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1961-1968
  

1961-1968

Entangling Alliances

Mounting tension between the United States and the Soviet Union, and war in Vietnam determined U.S. foreign policy in the 1960s. In 1961, the Soviet Union erected the most iconic image of the Cold War, the Berlin Wall, which physically divided the Western and Eastern Blocs of Germany's city of Berlin. The following year, the Cuban Missile Crisis brought the United States and the Soviet Union to the brink of armed conflict, as U.S. ships blockaded Cuba preventing Soviet attempts to deliver nuclear warheads to the island. On the other side of the world, burgeoning conflict in Vietnam created a major dilemma for U.S. foreign policymakers. Determined not to lose either the nation of South Vietnam or the broader region of Southeast Asia to communism, U.S. officials committed the United States to military action to stop North Vietnamese nationalist Ho Chi Minh. After President John F. Kennedy's assassination on November 22, 1963, President Lyndon B. Johnson continued to commit significant military expenditures to the conflict in Vietnam, particularly after a 1964 Congressional resolution that gave the President unprecedented power to increase the U.S. presence in Southeast Asia. This costly foreign policy eventually influenced domestic politics as the war in Vietnam grew increasingly unpopular with the American public.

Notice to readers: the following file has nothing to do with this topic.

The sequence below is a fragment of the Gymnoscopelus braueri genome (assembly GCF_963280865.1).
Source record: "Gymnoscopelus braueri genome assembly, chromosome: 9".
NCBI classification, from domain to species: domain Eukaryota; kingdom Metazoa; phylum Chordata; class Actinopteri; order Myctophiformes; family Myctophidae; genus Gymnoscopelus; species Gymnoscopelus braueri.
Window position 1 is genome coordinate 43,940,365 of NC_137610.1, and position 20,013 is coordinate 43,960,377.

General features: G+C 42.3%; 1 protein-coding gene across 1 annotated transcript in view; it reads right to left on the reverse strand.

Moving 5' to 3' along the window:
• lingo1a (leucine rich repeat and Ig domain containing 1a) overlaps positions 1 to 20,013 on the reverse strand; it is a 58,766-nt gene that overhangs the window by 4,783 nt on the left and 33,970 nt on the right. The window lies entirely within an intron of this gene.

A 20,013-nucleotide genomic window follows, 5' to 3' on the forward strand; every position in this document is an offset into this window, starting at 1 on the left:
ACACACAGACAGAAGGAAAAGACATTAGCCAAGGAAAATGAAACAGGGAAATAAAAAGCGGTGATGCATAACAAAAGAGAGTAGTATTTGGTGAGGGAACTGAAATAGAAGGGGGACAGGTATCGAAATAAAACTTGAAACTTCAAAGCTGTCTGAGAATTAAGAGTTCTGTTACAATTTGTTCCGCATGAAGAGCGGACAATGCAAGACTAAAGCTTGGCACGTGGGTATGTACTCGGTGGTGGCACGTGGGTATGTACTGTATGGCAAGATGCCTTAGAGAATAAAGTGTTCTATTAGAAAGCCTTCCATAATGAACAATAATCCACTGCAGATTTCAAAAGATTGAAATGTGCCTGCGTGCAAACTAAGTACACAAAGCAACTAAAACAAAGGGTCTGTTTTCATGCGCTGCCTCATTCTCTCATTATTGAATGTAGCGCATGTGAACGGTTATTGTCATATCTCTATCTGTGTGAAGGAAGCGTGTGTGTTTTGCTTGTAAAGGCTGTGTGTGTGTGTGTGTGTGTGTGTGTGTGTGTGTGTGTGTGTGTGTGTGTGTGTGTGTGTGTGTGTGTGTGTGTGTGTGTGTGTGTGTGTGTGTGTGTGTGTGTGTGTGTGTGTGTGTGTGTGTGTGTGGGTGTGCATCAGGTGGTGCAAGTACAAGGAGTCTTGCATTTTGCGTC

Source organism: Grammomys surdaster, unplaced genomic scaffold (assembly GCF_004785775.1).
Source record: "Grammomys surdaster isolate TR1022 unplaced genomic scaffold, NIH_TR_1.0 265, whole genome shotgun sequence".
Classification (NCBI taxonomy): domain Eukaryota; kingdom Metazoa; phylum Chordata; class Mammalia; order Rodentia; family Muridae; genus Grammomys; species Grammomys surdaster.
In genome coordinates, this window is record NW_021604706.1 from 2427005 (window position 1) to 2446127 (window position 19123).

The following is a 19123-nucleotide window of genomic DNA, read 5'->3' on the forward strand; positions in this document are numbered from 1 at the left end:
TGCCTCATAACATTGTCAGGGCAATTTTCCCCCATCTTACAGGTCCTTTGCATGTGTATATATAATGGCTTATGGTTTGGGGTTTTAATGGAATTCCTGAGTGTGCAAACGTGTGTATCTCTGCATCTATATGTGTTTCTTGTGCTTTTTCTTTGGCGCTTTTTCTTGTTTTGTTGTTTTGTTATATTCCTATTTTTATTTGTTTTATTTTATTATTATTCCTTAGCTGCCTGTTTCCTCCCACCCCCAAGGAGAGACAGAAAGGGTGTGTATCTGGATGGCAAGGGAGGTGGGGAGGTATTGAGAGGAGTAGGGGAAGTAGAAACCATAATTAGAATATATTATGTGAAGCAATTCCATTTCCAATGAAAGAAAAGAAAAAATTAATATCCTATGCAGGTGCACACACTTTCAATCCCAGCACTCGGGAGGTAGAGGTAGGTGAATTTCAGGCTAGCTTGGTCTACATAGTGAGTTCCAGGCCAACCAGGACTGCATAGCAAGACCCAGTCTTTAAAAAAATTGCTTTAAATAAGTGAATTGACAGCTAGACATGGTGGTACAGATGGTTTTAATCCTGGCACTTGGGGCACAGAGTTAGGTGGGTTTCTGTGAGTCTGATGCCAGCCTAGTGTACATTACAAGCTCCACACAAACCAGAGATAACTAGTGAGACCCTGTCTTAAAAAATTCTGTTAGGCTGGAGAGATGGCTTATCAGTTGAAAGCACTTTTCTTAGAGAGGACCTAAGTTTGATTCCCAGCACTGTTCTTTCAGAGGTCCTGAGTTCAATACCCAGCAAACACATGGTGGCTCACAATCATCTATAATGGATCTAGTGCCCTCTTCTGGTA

Key Issues and Events

  • Congo Crisis, 1960-1961
  • The Bay of Pigs and the Cuban Missile Crisis, 1961-1962
  • Alliance for Progress and Peace Corps, 1961-1969
  • The Limited Test Ban Treaty, 1963
  • The Gulf of Tonkin and the Escalation of the Vietnam War, 1964
  • The Dominican Republic & the Johnson Doctrine, 1965
  • Immigration Act of 1965
  • India-Pakistan War, 1965
  • Arab-Israeli War of 1967
  • Tet Offensive, 1968
  • Soviet Invasion of Czechoslovakia, 1968
  • Non-Proliferation Treaty, 1968

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